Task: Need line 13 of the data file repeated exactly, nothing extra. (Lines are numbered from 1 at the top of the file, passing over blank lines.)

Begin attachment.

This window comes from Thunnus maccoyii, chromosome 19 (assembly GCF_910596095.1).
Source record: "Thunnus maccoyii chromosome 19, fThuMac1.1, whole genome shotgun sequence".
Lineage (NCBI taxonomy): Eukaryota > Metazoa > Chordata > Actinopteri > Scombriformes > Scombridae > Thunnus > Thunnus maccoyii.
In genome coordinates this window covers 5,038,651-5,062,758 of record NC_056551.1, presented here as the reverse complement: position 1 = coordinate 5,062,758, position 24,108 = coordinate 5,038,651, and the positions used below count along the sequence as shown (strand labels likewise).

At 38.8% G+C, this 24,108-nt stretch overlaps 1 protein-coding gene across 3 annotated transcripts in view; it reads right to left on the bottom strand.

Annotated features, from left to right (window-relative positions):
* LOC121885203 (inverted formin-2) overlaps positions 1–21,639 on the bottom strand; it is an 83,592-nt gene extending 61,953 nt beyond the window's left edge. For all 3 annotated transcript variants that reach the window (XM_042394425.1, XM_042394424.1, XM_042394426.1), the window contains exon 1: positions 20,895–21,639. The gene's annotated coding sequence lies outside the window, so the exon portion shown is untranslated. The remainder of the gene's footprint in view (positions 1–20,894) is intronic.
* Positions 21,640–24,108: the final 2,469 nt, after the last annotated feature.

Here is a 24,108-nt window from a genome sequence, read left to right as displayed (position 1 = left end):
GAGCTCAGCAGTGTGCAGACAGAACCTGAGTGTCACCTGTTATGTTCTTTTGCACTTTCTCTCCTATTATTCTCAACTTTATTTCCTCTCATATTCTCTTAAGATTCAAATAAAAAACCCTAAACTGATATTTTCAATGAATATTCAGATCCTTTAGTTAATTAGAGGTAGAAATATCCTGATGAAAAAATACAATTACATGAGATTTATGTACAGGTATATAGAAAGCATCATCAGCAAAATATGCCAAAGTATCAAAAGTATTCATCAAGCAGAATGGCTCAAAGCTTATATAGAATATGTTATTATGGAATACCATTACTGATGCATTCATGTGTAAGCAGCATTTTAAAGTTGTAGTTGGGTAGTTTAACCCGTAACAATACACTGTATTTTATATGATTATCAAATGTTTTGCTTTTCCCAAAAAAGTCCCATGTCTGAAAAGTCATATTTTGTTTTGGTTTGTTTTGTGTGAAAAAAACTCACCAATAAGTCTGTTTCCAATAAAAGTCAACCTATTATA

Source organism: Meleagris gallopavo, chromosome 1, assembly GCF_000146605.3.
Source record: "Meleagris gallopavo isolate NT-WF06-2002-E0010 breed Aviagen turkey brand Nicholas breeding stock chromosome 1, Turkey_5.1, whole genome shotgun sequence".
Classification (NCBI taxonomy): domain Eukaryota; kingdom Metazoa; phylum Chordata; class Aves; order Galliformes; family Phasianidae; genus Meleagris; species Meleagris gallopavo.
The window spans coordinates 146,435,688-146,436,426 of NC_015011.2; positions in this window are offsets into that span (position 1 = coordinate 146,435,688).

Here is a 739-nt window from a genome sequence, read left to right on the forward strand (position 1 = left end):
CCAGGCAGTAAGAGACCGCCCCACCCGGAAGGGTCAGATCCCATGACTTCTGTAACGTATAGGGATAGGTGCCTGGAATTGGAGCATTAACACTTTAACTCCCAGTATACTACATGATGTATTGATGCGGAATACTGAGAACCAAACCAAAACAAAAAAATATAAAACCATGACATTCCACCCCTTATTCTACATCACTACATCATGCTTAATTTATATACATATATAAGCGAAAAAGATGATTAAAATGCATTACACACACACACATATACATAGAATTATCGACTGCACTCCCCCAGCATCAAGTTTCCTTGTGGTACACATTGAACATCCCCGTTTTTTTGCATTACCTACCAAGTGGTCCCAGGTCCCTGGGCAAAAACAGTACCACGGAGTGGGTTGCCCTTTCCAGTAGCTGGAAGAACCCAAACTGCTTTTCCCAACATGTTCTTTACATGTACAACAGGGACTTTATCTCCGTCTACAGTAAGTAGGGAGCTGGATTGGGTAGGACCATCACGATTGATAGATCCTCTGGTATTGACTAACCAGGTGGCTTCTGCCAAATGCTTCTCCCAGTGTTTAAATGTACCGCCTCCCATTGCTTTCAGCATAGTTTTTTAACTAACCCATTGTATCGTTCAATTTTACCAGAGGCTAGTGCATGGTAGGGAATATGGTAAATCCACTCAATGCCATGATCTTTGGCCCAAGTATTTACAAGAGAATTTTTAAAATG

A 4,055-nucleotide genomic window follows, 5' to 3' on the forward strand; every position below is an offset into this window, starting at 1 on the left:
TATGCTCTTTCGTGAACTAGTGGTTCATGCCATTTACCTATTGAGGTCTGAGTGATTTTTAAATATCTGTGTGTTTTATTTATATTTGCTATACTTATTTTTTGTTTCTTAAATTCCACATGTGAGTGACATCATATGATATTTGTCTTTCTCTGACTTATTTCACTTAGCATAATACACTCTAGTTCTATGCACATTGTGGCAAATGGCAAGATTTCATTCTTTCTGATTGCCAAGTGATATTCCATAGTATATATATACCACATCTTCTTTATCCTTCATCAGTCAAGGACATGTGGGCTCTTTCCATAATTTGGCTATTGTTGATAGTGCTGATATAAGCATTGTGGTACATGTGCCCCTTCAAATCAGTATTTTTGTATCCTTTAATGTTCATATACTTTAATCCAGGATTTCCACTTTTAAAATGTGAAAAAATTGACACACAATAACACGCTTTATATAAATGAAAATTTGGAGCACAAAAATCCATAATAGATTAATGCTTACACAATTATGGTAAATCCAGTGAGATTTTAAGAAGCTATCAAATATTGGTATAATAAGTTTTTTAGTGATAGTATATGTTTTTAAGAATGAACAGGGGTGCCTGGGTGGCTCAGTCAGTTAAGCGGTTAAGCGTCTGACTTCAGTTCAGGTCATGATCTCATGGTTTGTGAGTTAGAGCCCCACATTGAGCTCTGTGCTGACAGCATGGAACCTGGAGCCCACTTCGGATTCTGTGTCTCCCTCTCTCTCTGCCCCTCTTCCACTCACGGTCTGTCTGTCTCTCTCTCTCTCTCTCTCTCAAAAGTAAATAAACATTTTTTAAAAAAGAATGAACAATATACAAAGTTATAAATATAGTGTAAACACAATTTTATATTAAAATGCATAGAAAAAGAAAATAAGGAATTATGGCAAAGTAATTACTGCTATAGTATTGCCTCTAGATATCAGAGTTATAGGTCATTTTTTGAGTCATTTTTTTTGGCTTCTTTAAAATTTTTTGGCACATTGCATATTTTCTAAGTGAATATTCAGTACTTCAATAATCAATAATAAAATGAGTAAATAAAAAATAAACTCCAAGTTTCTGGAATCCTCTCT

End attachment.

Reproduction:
Classification (NCBI taxonomy): domain Eukaryota; kingdom Metazoa; phylum Chordata; class Aves; order Galliformes; family Phasianidae; genus Meleagris; species Meleagris gallopavo.